For example, an attacker could hide a congestion caution, and use it in a different time, thus vehicles will not receive the caution and mandatory to stay in the traffic.

    3. Fabrication Attack,

      An attacker can create this attack by sending fake information into the network, the information can be fake or the transmitter might declare that it is someone else.

      This attack also includes warnings, fabricate messages, identities, certificates [5], [7] [17].

    4. Alteration Attack,

      This attack occurs when attacker signals an obtainable data, it consists of delaying the broadcast of the information, changing the genuine entry of the data sent or replaying prior transmission [5].

      For example, an attacker able to modify a message informing the other vehicles that the present road is clear while the road is crammed [17].

    5. Replay Attack,

    This attack occurs when an attacker repeat the transmission of an former information to obtain advantage of the

    circumstances of the message at the time of transmission[5]. Basic 802.11 security does not have any protection against replay. It does not contain timestamps or sequence numbers. Since the keys can be eused, it is likely to replay stored messages with the same key without detection to insert bogus messages into the system. Individual packets must be authenticated, not just encrypted. Packets must have timestamps.

    The goal of such an attack would be to confuse the authorities and possibly prevent identification of vehicles in hit-and-run incidents [17].

    5) Sybil Attack,

    This attack happens when an attacker creates large number of pseudonymous, and claims or acts like it is more than a hundred vehicles, to tell other vehicles that there is jam ahead, and force them to take alternate route[5],[8].

    Sybil attack based on how economically identities can be developed, the extent to which the system evaluate inputs from entities that does not contain a sequence of confidence connecting them to a confident entity, and whether the system treats all entities identically.

    For instance an attacker can pretend and act like a hundred vehicle to convince the other vehicles in the road that there is congestion, go to another rout, so the road will be clear.


    Selfish Driver

    The general proposal for faith in Vehicular Network is that every vehicle should be trusted primarily, these vehicles are trusted to track the protocols mentioned by the application, few drivers attempt to maximize their gain from the network, despite the cost for the system by captivating advantage of the network resources dishonestly. The Selfish Driver be able tell new vehicles that there is blocking in the road, so they should choose a different route, thus the road will remain clear for it.

    Malicious Attacker

    This type of attacker attempts to trigger damage through the applications offered on the vehicular network. In several cases, malicious attackers will have certain targets, and attackers will contain access to the resources of the network.

    For example, a terrorist can publish a deceleration

    caution, to build the road congested before explode a bomb.




    In Vehicular Communication each message should be genuine, to make persuaded for its source and to control permission level of the vehicles, to accomplish this vehicles will allocate each message with their private key with its certificate at the recipient side, the recipient will receive the message and verify for the key and certificate once this is done, the recipient checks the message.


    Vehicular network should be obtainable all the time, for various applications these networks will need real-time, these applications require quicker response from Ad Hoc Network or even sensor networks, a wait in seconds for few applications will create the message meaningless and perhaps the result will be destructive.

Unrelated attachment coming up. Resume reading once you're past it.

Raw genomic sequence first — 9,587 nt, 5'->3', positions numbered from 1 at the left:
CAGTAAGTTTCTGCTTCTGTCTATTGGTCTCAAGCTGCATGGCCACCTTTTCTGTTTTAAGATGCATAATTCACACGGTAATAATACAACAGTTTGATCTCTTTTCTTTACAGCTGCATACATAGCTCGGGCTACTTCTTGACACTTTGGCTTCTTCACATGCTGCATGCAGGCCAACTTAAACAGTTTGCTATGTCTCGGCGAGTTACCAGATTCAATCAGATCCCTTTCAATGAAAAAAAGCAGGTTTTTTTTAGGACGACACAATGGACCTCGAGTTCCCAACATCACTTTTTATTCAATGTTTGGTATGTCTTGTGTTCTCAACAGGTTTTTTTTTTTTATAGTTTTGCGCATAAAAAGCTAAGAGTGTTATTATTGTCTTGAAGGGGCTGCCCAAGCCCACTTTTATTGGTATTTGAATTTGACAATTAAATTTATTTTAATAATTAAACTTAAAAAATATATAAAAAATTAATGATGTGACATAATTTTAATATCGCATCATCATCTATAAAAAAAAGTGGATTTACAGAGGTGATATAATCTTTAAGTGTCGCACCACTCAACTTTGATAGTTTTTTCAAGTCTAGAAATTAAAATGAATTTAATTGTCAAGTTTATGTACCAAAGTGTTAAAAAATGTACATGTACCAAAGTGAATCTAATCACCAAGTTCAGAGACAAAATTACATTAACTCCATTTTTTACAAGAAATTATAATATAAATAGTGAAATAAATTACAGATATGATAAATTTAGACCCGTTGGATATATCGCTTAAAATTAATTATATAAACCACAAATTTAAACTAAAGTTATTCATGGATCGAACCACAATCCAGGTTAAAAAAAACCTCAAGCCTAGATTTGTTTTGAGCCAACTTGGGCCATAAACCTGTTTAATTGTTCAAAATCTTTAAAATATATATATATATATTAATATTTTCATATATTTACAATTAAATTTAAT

Attempt to convene real-time demands makes the system susceptible to the Denial of Service attack. In several messages, a wait in millisecond makes the message worthless. The problem is greatly larger, where the application layer is unpredictable, as the possible way to recuperate with unreliable communication is to store fractional messages in desire to be finished in next transmission.


    Non-repudiation will assist the ability to recognize the attackers still after the attack occurs. This prevents traitors from controlling their crimes. Some information associated to the car like: the speed, trip rout, time, any infringement will be stored in the TPD, any bureaucrat side holding endorsement can recover this data.


    Holding the information of the drivers away from unconstitutional observers, This information like trip path, real identity, speed etc. The privacy can be succeeded by using anonymous keys, these keys will be altered regularly as every key can be used immediately for one time and expires after usage every the keys are stored in the TPD, and will be reloaded over again in next time that the vehicle makes an administrator checkup.


    Integrity for all messages should be protected to prevent attackers from altering them, and message contents to be trusted.


    The confidentiality of every driver must be protected; the messages should be enciphered to stop outsiders from obtaining the drivers information.







    Figure 3.1. The important of security requirements in VANET

    In Figure 3.1, privacy is the most important factor among other parameters. As a result, the main requirements of security are namely the authentication, non-repudiation and message integrity by 15%, 12% and 12% respectively


The Need and importance of security for safety transportation, we focusing on security in SR-VANETS. We found some of the treats and challenges related to VANET security. Also, we obtain the requirements that are required for creating and designing a security model. These security issues make a potential stumbling block to deploy VANET .Vehicular Ad Hoc Networks is promising technology, which gives abundant chances for attackers, who will try to challenge the network with their malicious attacks. Therefore, it is necessary to develop a suitable framework which mitigates all these security problems; more research is required in this area. Moreover, the impact of trust on security in SR-VANETS is other objectives in future work.